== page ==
Tranquilizer Compound Potions, Balms, and Other Medicines Technology / Science in Corive | World Anvil
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16.11.36 3A - DD/MM/YYYY Age

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Tranquilizer Compound Potions, Balms, and Other Medicines (ToBeConLang'dLater)

In recent years, more and more healers and menders battled their patients who were still awaiting a cure or treatment beyond the ability of potions, poultices, balms, teas, and pastes. Generally, their patients were in pain and in need of treatment, but too far away from those who had the ability to cure their conditions.

Potions recipes, such as sleeping draught used to help people sleep, or healing potions to recover from injuries more quickly, had generally been taught for the Alchemist to be mindful in creation and healers to be wary of combining them.


Desperation births creativity - though sometimes the desperation turned unfortunately deadly - and certain calming, tranquilizing, combinations have been found useful in treating several painful conditions.

Despite the warnings and care healers take, combining medicines occured all the same. During and after the Thydian Unification Wars there was a healing mage shortage putting pressure on the nonmage healers to work out creative solutions to otherwise impossible conditions - lockjaw patients in extreme pain from the spasms breaking bones, patients who seemed to be healing before falling sick and their blood turning to rot, patients walking without sleep as their sleeping selves were unable to rest.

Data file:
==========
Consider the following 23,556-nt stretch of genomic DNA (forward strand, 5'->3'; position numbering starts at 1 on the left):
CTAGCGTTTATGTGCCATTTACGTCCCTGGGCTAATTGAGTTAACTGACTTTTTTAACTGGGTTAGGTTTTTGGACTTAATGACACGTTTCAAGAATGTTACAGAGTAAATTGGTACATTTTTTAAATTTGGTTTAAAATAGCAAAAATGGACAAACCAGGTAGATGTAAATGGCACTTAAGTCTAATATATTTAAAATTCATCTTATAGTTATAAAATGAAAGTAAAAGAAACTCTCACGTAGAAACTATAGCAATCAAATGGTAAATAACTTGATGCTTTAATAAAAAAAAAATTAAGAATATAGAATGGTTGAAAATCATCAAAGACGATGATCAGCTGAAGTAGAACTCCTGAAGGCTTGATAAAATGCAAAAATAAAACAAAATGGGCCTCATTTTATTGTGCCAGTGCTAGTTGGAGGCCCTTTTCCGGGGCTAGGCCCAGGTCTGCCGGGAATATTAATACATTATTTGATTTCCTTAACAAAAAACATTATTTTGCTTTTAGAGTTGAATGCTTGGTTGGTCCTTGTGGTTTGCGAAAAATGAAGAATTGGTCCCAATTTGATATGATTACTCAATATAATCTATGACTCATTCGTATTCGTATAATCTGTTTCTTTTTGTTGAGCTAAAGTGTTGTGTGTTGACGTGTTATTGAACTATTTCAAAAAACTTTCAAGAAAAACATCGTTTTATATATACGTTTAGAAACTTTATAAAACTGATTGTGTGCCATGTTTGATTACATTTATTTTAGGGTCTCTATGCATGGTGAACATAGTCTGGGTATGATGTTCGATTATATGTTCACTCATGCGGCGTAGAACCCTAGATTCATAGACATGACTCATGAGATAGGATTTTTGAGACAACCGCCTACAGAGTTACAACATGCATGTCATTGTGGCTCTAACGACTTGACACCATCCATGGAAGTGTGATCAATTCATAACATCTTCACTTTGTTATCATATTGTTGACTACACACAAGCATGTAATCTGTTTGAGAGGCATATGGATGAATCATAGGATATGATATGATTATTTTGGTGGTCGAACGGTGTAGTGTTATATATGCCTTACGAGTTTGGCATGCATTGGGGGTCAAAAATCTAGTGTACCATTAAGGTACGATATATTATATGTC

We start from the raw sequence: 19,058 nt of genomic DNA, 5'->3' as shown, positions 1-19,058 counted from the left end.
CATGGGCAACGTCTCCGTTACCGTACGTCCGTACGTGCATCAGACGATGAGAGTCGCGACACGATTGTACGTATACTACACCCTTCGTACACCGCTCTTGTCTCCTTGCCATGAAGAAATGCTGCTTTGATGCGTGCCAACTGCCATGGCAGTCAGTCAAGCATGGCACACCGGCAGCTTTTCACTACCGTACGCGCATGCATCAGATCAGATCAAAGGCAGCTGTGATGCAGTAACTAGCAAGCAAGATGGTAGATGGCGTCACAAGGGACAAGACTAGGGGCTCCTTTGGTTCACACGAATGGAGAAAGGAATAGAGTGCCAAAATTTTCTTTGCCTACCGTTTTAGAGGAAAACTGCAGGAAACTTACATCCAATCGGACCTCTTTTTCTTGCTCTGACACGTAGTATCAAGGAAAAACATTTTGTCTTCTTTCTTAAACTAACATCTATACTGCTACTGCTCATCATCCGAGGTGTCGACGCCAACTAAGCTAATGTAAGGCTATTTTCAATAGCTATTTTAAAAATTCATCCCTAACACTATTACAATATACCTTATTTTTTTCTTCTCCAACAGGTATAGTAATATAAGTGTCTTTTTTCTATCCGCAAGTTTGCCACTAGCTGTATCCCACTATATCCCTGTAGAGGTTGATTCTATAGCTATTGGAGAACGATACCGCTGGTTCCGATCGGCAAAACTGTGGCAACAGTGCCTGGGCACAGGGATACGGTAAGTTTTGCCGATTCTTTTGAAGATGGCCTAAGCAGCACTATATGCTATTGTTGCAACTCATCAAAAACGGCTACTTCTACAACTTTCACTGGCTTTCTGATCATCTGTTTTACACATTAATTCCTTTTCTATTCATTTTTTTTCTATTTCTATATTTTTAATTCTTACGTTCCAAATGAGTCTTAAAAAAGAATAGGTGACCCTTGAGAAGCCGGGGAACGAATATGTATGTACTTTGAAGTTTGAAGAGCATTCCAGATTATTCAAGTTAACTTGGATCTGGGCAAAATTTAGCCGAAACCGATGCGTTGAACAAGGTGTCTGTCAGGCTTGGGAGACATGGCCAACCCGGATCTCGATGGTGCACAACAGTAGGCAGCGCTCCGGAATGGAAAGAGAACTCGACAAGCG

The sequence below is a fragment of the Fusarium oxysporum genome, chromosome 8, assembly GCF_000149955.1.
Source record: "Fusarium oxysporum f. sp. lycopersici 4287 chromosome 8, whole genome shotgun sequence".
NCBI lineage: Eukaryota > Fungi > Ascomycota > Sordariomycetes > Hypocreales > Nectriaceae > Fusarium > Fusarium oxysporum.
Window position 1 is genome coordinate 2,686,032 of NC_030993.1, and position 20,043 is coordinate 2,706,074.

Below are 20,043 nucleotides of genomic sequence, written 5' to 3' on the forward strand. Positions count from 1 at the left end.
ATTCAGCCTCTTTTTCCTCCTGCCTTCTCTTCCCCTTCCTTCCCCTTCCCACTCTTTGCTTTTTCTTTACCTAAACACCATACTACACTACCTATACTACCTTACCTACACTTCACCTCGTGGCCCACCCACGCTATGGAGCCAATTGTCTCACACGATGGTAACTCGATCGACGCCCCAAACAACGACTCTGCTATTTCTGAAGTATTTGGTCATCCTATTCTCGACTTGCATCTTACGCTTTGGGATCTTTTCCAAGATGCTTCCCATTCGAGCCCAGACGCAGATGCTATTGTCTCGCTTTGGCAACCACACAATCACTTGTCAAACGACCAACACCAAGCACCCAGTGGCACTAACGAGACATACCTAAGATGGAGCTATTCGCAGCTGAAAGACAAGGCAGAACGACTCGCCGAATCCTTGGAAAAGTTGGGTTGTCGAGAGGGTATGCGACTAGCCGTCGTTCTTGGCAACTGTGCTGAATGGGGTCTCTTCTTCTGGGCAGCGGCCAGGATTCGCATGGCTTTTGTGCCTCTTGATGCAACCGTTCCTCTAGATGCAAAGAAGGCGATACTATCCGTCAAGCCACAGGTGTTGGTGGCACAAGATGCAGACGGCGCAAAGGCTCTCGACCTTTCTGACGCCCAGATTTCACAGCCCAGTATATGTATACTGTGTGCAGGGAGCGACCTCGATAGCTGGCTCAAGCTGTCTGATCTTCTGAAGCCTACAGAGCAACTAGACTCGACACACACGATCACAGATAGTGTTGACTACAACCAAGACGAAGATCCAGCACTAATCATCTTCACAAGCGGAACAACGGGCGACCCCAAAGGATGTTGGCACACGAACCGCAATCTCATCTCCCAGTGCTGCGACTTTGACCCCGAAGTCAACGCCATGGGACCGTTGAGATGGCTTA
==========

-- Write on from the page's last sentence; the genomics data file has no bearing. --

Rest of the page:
Sleeping draught is a common base, though kept to a low dosage due to its addictive nature, but desperate healers began to use it to help those who could not sleep get some. Some began using the draught and adding in pain reducing treatments, and some added in the powders of healing potions to assist the body in accelerating its healing ability.


Do not mix potions!
— Classic lessons

Mixing potions tends to create different effects, some nullifying their effects, others amplifying the effects, and some creating new disasterous ones. These new tranquilizing combinations have been seen as highly effective - even practical - if not for the uncertainty in getting everything correct for the individual.

Complicating this challenge is when a combination may work safely for one patient, while becoming a disaster for others. Most healers track the rough ratios they apply on their patients, generally starting with small doses to watch for the effects and in an effort to prevent death.

Families, on the other hand, may protest this practice and decry the healer as using their loved one as a "thing" to be studied and not a person, while other families demand the healer "stop playing with numbers and measurements and just heal" their loved one.

Tranquilizer compounds are used to treat the following:

Cover image: by MedicAlert UK


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